Anthony of Egypt, St
In the Middle Ages the belief arose that praying to St Anthony would effect a cure for ergotism, and the Order of Hospitallers of St Anthony (founded at La Motte c.1100, with members of the Order wearing black robes marked by a blue tau cross) became a pilgrimage centre. The little bells rung by Hospitallers asking for alms were afterwards hung round the necks of animals as a protection against disease, and pigs which belonged to the Order were allowed to roam about the streets (see tantony pig). His traditional emblems are pigs and bells, and he is the patron saint of basket-makers and swineherds. His feast day is 17 January.
St Anthony's cross another name for the tau cross, worn by the Order of Hospitallers of St Anthony of Egypt.
St Anthony's fire a name for inflammation of the skin due to ergot poisoning, reflects the belief that St Anthony could cure the illness.
Saint Anthony (ăn´tənē, ăn´thənē), 251?–c.350, Egyptian hermit, called St. Anthony of Egypt and St. Anthony the Abbot. At the age of 20 he gave away his large inheritance and became a hermit. At 35 he went into seclusion and at that time he experienced, says tradition, every temptation the devil could devise, but he repelled them. A colony of hermits grew up about him, and after 20 years he emerged to rule them in a community, the monks being in solitude except for worship and meals. After a few years he went away to the desert near Thebes, where he lived most of the rest of his long life. St. Anthony was the father of Christian monasticism; his community became a model, particularly in the East, but he did not write the rule ascribed to him. His type of community is seen in the West among the Carthusians. He is a patron of herders. St. Athanasius wrote his life. The temptation of St. Anthony has inspired works of literature, particularly a novel by Flaubert, and became a popular theme early in the history of Western art. Feast: Jan. 17.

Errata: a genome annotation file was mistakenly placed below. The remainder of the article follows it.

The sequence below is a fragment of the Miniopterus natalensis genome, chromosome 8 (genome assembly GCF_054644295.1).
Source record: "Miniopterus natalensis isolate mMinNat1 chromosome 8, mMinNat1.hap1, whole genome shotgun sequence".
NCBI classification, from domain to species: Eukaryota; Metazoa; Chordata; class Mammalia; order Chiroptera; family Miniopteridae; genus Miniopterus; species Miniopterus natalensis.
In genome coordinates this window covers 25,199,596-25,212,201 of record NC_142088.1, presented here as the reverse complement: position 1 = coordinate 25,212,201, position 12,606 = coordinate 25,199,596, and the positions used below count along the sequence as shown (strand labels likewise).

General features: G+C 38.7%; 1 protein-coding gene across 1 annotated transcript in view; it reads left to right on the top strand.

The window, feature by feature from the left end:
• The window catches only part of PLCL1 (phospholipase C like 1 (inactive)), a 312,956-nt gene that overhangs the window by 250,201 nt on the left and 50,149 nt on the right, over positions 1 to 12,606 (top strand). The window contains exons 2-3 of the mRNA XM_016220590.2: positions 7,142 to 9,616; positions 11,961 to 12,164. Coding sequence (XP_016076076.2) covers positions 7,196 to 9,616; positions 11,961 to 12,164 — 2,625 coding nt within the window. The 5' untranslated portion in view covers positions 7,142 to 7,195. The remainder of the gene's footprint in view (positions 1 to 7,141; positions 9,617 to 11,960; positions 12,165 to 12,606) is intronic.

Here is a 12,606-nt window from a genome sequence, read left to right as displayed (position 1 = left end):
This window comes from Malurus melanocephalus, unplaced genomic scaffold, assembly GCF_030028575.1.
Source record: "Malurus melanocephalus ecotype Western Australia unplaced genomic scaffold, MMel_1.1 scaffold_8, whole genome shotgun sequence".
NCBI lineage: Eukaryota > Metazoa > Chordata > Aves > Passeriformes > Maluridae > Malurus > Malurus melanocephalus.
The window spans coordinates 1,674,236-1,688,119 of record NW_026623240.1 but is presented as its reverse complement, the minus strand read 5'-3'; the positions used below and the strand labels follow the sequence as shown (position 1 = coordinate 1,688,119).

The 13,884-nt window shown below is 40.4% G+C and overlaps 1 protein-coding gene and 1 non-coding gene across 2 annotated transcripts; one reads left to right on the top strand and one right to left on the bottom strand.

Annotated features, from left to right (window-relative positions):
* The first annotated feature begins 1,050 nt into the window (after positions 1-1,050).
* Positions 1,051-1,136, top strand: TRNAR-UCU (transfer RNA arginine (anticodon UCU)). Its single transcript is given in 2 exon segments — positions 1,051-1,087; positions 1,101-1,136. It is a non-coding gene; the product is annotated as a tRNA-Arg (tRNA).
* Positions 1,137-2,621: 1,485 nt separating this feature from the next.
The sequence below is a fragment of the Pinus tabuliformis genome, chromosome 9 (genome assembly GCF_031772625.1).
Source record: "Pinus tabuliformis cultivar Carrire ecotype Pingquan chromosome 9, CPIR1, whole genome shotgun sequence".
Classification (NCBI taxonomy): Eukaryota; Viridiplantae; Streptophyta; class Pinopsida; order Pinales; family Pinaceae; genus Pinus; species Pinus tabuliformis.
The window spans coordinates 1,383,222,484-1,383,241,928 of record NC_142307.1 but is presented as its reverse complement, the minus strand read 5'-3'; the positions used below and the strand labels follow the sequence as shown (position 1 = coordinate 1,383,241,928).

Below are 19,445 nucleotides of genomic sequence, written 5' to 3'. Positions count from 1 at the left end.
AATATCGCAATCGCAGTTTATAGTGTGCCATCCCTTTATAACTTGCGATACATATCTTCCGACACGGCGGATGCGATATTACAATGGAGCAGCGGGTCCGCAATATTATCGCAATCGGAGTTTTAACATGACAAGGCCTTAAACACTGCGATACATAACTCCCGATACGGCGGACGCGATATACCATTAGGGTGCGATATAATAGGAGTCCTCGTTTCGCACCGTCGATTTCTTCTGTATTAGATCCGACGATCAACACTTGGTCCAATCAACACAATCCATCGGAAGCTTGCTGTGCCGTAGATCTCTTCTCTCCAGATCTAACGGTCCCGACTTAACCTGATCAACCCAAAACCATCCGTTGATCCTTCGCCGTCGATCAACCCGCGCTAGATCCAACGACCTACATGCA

A great demon of enormous stature is said to have approached Anthony one day to offer his services. In response, the saint looked at him sideways and spat in his face. The demon vanished without a word and did not dare to appear on Earth for a long time afterward. In response to this encounter St. Anthony once said: "I fear the demon no more than I fear a fly, and with the sign of the cross I can at once put him to flight."
St. Athanasius, who wrote the biography St. Anthony, mingled his hero's adventures with the devil and certain other incidents that contrast strangely. Some philosophers, astonished at the great wisdom of Anthony, asked him in what book he had discovered his doctrine. The saint pointed with one hand to the Earth, and the other to the sky. "There are my books," said he, "I have no others. If men will design to study as I do the marvels of creation, they will find wisdom enough there. Their spirit will soon soar from the creation to the Creator."